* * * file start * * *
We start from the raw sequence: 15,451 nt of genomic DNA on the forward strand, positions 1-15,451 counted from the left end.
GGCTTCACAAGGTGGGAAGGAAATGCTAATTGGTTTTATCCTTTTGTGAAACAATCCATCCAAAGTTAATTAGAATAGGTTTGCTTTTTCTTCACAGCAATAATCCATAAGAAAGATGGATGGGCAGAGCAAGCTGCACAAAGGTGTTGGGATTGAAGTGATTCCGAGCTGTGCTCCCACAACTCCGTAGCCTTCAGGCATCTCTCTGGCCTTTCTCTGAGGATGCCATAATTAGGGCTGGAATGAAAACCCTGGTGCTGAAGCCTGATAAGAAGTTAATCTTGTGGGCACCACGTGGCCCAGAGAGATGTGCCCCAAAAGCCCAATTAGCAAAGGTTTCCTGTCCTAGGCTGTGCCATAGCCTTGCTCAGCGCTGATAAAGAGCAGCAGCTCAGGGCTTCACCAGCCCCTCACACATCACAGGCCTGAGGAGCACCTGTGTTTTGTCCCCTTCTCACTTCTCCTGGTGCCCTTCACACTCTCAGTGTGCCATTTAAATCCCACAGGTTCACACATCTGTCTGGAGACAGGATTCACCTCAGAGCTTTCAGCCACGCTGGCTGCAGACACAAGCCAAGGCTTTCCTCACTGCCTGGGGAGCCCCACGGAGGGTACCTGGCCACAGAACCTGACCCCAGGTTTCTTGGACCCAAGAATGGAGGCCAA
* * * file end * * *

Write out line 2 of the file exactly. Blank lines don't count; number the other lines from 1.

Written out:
GGCTTCACAAGGTGGGAAGGAAATGCTAATTGGTTTTATCCTTTTGTGAAACAATCCATCCAAAGTTAATTAGAATAGGTTTGCTTTTTCTTCACAGCAATAATCCATAAGAAAGATGGATGGGCAGAGCAAGCTGCACAAAGGTGTTGGGATTGAAGTGATTCCGAGCTGTGCTCCCACAACTCCGTAGCCTTCAGGCATCTCTCTGGCCTTTCTCTGAGGATGCCATAATTAGGGCTGGAATGAAAACCCTGGTGCTGAAGCCTGATAAGAAGTTAATCTTGTGGGCACCACGTGGCCCAGAGAGATGTGCCCCAAAAGCCCAATTAGCAAAGGTTTCCTGTCCTAGGCTGTGCCATAGCCTTGCTCAGCGCTGATAAAGAGCAGCAGCTCAGGGCTTCACCAGCCCCTCACACATCACAGGCCTGAGGAGCACCTGTGTTTTGTCCCCTTCTCACTTCTCCTGGTGCCCTTCACACTCTCAGTGTGCCATTTAAATCCCACAGGTTCACACATCTGTCTGGAGACAGGATTCACCTCAGAGCTTTCAGCCACGCTGGCTGCAGACACAAGCCAAGGCTTTCCTCACTGCCTGGGGAGCCCCACGGAGGGTACCTGGCCACAGAACCTGACCCCAGGTTTCTTGGACCCAAGAATGGAGGCCAA